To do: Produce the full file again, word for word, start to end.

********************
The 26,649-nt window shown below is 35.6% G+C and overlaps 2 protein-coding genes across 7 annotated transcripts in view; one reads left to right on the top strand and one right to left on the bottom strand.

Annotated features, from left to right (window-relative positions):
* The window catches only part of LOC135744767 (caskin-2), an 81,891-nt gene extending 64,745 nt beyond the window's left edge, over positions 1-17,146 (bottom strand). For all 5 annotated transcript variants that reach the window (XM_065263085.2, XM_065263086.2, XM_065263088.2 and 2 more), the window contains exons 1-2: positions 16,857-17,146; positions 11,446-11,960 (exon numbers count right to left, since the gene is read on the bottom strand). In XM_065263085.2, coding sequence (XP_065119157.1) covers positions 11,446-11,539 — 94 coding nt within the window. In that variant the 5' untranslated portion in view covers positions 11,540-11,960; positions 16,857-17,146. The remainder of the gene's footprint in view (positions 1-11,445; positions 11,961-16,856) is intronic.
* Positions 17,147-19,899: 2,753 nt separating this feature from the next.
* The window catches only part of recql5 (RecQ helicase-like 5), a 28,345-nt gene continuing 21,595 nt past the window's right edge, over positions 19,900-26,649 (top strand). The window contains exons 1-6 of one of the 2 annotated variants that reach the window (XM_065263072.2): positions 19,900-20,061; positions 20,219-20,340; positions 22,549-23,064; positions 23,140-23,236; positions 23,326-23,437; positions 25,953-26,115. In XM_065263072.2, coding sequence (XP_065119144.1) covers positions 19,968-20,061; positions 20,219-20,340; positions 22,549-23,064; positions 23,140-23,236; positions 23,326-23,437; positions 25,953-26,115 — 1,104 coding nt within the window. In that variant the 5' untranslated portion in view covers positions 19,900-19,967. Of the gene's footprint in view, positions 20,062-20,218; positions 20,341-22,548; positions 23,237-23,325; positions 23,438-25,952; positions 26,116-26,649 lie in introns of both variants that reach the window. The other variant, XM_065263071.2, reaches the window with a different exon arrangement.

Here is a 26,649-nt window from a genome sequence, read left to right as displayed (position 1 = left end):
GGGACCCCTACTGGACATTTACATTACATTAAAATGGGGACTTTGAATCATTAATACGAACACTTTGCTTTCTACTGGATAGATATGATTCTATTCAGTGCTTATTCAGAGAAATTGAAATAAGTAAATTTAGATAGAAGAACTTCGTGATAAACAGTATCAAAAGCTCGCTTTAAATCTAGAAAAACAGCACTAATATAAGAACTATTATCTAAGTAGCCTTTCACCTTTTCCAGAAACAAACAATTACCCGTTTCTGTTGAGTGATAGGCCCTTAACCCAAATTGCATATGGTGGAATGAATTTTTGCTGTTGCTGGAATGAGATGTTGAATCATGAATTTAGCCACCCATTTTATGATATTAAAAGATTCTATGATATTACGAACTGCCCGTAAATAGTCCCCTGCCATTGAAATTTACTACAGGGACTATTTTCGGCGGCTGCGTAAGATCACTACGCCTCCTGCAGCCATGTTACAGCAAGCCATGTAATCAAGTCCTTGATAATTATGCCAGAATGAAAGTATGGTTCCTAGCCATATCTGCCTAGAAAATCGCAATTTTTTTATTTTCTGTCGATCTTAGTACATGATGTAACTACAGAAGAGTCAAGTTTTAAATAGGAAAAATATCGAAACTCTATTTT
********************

The 26,649-nt window shown below is 35.6% G+C and overlaps 2 protein-coding genes across 7 annotated transcripts in view; one reads left to right on the top strand and one right to left on the bottom strand.

Annotated features, from left to right (window-relative positions):
* The window catches only part of LOC135744767 (caskin-2), an 81,891-nt gene extending 64,745 nt beyond the window's left edge, over positions 1-17,146 (bottom strand). For all 5 annotated transcript variants that reach the window (XM_065263085.2, XM_065263086.2, XM_065263088.2 and 2 more), the window contains exons 1-2: positions 16,857-17,146; positions 11,446-11,960 (exon numbers count right to left, since the gene is read on the bottom strand). In XM_065263085.2, coding sequence (XP_065119157.1) covers positions 11,446-11,539 — 94 coding nt within the window. In that variant the 5' untranslated portion in view covers positions 11,540-11,960; positions 16,857-17,146. The remainder of the gene's footprint in view (positions 1-11,445; positions 11,961-16,856) is intronic.
* Positions 17,147-19,899: 2,753 nt separating this feature from the next.
* The window catches only part of recql5 (RecQ helicase-like 5), a 28,345-nt gene continuing 21,595 nt past the window's right edge, over positions 19,900-26,649 (top strand). The window contains exons 1-6 of one of the 2 annotated variants that reach the window (XM_065263072.2): positions 19,900-20,061; positions 20,219-20,340; positions 22,549-23,064; positions 23,140-23,236; positions 23,326-23,437; positions 25,953-26,115. In XM_065263072.2, coding sequence (XP_065119144.1) covers positions 19,968-20,061; positions 20,219-20,340; positions 22,549-23,064; positions 23,140-23,236; positions 23,326-23,437; positions 25,953-26,115 — 1,104 coding nt within the window. In that variant the 5' untranslated portion in view covers positions 19,900-19,967. Of the gene's footprint in view, positions 20,062-20,218; positions 20,341-22,548; positions 23,237-23,325; positions 23,438-25,952; positions 26,116-26,649 lie in introns of both variants that reach the window. The other variant, XM_065263071.2, reaches the window with a different exon arrangement.

Here is a 26,649-nt window from a genome sequence, read left to right as displayed (position 1 = left end):
GGGACCCCTACTGGACATTTACATTACATTAAAATGGGGACTTTGAATCATTAATACGAACACTTTGCTTTCTACTGGATAGATATGATTCTATTCAGTGCTTATTCAGAGAAATTGAAATAAGTAAATTTAGATAGAAGAACTTCGTGATAAACAGTATCAAAAGCTCGCTTTAAATCTAGAAAAACAGCACTAATATAAGAACTATTATCTAAGTAGCCTTTCACCTTTTCCAGAAACAAACAATTACCCGTTTCTGTTGAGTGATAGGCCCTTAACCCAAATTGCATATGGTGGAATGAATTTTTGCTGTTGCTGGAATGAGATGTTGAATCATGAATTTAGCCACCCATTTTATGATATTAAAAGATTCTATGATATTACGAACTGCCCGTAAATAGTCCCCTGCCATTGAAATTTACTACAGGGACTATTTTCGGCGGCTGCGTAAGATCACTACGCCTCCTGCAGCCATGTTACAGCAAGCCATGTAATCAAGTCCTTGATAATTATGCCAGAATGAAAGTATGGTTCCTAGCCATATCTGCCTAGAAAATCGCAATTTTTTTATTTTCTGTCGATCTTAGTACATGATGTAACTACAGAAGAGTCAAGTTTTAAATAGGAAAAATATCGAAACTCTATTTT